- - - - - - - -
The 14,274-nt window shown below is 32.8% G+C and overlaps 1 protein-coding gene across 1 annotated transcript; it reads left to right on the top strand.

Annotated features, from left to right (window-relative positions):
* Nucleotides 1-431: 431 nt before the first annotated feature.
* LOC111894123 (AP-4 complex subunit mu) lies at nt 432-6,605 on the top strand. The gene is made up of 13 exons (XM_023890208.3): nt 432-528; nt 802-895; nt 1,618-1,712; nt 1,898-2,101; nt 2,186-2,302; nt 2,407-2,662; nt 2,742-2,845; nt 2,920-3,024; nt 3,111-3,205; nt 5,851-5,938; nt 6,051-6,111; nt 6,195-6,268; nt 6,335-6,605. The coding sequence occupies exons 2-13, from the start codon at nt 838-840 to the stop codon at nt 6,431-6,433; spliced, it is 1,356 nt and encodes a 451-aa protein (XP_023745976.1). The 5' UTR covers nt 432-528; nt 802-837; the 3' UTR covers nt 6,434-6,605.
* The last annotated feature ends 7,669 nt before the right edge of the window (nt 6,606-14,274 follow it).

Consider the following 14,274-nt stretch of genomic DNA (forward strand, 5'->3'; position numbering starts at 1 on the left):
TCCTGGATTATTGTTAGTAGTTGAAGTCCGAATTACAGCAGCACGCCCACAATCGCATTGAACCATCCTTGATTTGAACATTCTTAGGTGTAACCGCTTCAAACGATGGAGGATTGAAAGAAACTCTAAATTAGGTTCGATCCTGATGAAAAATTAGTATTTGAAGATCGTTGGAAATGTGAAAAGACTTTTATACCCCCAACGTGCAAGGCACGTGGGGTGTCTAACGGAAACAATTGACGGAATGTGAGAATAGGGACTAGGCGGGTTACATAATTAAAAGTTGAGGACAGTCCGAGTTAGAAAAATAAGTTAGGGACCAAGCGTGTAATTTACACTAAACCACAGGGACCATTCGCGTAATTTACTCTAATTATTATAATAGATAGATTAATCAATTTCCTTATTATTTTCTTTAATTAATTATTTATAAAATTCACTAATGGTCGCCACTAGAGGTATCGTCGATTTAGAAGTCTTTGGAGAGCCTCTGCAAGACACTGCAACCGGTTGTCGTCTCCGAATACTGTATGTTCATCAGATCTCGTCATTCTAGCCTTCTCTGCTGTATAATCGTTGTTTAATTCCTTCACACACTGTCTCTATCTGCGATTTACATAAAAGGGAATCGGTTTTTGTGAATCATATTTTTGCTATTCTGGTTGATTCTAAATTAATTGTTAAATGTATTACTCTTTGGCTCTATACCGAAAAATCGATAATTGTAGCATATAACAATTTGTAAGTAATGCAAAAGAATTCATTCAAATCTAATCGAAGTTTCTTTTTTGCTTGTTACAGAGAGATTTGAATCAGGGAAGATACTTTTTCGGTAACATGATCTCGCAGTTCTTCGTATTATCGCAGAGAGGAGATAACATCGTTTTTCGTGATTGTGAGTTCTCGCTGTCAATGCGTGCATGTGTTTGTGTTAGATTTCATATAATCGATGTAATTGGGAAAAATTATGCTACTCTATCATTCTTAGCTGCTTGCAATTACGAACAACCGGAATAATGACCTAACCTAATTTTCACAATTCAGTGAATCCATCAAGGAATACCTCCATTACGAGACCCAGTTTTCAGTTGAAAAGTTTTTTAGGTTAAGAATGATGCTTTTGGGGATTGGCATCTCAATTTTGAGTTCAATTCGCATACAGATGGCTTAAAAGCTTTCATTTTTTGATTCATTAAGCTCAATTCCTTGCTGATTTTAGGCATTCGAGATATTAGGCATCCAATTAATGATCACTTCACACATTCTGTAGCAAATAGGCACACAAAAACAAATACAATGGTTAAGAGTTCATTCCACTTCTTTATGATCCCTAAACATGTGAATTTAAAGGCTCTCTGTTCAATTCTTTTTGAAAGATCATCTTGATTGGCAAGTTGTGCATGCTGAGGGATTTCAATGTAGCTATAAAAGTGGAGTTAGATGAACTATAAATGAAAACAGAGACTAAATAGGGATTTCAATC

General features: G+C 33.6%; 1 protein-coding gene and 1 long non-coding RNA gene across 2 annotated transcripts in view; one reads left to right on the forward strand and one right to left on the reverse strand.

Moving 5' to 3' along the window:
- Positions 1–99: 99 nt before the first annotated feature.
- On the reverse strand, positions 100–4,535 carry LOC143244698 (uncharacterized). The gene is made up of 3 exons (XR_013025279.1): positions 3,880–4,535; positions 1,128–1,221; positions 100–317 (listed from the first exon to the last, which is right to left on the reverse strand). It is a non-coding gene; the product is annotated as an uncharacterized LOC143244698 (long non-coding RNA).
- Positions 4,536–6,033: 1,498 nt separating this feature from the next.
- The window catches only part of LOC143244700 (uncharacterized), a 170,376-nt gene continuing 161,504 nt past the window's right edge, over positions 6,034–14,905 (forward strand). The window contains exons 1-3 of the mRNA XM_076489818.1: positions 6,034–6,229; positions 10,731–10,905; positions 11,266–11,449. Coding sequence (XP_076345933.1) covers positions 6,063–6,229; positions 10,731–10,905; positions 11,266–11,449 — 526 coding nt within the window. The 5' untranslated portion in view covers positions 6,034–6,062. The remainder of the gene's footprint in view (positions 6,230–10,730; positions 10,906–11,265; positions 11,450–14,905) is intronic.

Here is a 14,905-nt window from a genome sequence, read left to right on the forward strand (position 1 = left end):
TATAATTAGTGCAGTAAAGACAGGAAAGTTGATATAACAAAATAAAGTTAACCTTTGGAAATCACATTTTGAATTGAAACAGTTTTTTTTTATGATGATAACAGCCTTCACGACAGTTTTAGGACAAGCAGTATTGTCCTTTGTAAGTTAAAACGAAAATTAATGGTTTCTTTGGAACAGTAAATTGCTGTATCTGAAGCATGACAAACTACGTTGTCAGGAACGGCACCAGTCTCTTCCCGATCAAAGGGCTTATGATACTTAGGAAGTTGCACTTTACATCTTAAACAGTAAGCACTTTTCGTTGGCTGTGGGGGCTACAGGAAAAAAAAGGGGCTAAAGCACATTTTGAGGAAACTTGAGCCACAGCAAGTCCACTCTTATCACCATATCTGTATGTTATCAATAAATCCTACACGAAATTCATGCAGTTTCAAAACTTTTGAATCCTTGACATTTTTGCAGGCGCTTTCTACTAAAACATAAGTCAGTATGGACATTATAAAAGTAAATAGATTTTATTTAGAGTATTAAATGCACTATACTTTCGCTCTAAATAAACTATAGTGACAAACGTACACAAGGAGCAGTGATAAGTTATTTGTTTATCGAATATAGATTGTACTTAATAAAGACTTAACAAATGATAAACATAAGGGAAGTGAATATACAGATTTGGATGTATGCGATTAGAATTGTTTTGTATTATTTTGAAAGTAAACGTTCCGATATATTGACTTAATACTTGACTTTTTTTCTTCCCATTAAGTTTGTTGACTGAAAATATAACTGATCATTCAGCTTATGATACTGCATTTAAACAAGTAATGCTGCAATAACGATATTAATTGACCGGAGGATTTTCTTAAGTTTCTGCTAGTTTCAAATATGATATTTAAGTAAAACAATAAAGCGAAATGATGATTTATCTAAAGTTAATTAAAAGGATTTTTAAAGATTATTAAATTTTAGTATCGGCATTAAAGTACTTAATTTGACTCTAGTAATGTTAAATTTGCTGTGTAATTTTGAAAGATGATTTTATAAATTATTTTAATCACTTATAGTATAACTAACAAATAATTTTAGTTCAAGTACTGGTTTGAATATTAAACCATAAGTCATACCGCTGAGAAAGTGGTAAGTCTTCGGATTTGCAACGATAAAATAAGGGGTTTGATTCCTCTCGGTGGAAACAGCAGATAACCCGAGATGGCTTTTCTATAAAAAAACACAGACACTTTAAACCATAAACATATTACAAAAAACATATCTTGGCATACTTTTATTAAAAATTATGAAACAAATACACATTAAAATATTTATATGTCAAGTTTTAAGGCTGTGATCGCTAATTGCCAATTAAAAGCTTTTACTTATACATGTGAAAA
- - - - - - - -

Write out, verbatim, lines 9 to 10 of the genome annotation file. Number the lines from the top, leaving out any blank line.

Moving 5' to 3' along the window:
- Positions 1–99: 99 nt before the first annotated feature.